Here are my own reflections on 9/11:
Even those in the current administration who seem to desire a never-ending war against terror are forced at times to speak of their hopes for peace. Even if one doubts that peace is what motivates war-hawks, it is their lip-service to the quest for peace that gives legitimation to their cluster-bombs.
On the other hand, pacifism has come to be seen as legitimating acts of terror. Even those who agree with Noam Chomsky and Tariq Ali that there are real historical causes for terror and that real lasting peace cannot be achieved without addressing these underlying causes still seem to feel that immediate action is necessary. Although too often these arguments seem to have equated justice with revenge, a consensus has emerged that something had to be done.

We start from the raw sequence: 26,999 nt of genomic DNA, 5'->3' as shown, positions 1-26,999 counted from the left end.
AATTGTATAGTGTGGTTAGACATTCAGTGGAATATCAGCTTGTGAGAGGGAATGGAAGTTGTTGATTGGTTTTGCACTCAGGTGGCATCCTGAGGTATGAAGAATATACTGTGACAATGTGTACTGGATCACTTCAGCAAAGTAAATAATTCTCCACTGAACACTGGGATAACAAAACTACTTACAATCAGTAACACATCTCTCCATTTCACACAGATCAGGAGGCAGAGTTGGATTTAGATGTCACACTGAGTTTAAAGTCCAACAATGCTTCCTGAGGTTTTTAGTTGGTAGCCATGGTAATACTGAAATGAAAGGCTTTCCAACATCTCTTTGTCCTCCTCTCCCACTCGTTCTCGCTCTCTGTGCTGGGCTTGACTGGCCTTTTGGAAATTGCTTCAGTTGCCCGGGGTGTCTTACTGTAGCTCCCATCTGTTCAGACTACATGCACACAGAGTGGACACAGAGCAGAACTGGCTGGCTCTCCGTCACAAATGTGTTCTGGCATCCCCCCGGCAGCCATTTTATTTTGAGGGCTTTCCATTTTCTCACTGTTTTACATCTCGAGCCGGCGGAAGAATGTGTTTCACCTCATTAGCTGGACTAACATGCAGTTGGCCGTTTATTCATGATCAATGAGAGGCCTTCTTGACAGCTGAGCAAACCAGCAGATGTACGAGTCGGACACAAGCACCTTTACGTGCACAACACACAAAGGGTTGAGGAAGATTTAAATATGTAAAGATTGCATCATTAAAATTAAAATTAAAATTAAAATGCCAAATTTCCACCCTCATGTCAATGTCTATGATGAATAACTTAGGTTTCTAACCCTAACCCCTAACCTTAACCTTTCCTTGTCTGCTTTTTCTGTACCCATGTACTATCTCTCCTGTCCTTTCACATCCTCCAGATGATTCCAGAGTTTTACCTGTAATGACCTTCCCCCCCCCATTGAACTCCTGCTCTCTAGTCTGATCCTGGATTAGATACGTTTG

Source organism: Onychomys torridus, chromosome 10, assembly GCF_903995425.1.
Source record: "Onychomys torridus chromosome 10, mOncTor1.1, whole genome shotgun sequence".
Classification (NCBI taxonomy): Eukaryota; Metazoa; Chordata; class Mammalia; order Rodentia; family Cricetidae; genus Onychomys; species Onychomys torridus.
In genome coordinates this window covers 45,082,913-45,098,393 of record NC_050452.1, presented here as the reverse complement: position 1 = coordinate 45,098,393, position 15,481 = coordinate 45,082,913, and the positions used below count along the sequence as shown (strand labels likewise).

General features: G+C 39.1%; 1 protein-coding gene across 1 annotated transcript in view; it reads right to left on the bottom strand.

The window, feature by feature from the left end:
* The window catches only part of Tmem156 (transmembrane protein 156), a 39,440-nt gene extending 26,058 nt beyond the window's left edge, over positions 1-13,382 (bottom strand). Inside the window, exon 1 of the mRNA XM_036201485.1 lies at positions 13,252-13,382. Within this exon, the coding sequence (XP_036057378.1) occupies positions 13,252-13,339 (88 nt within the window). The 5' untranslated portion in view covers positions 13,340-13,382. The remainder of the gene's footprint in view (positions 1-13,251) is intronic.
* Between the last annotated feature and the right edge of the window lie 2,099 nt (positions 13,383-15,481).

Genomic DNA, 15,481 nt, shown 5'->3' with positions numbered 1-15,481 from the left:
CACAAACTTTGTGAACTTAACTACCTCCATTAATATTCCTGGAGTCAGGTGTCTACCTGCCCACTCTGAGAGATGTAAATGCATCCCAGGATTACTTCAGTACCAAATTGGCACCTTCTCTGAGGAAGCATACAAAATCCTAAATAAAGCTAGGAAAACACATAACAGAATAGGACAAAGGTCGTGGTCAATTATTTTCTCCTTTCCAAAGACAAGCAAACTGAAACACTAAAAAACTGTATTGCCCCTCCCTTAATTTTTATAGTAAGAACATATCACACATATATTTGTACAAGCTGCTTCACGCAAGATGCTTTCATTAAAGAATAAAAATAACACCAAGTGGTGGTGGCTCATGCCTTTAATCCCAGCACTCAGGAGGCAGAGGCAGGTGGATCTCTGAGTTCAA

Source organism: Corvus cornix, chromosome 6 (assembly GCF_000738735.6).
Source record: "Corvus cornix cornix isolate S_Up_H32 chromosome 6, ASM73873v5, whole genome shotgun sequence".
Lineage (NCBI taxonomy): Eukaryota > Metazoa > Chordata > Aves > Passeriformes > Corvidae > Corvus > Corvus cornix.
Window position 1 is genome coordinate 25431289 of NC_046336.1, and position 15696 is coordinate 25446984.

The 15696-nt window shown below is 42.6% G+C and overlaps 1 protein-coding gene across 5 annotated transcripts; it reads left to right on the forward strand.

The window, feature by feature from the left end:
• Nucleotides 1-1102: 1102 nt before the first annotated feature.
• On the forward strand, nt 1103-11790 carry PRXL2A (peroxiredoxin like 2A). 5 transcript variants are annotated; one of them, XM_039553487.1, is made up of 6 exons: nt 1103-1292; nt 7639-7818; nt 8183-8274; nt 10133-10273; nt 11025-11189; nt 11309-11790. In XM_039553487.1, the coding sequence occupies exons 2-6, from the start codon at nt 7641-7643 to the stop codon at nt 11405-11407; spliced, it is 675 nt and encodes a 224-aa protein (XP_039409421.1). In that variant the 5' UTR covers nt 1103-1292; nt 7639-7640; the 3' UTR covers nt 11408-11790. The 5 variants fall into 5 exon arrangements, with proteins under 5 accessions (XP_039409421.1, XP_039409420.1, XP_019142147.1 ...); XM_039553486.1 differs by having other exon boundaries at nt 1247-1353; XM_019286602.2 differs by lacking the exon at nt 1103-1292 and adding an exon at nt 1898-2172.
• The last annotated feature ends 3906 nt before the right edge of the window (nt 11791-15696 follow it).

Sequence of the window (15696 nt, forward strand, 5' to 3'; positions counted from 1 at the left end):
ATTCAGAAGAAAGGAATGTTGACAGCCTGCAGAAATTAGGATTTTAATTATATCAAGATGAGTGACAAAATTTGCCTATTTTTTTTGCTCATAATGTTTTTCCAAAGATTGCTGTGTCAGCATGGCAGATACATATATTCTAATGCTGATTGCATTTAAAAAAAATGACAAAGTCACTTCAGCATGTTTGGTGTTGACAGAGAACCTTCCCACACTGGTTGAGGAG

By these accounts, then, the war in Afghanistan was a success. Even if there were civilian casualties, even if many of the al-Qaida leadership managed to flee, even if Afghanistan is still far from stable, even if the war has contributed to an escalation of tensions in China, the Philippines, Israel, and between India and Pakistan, even if there has been an unprecedented scaling back of civil liberties in the U.S., even if all these things are true — a consensus has emerged that the war in Afghanistan was a contribution to the cause of world peace.
It is true that many Afghans feel hope about their future for the first time in over twenty years. The sheer number of returning refugees is a sign of that hope. After all, the world wouldn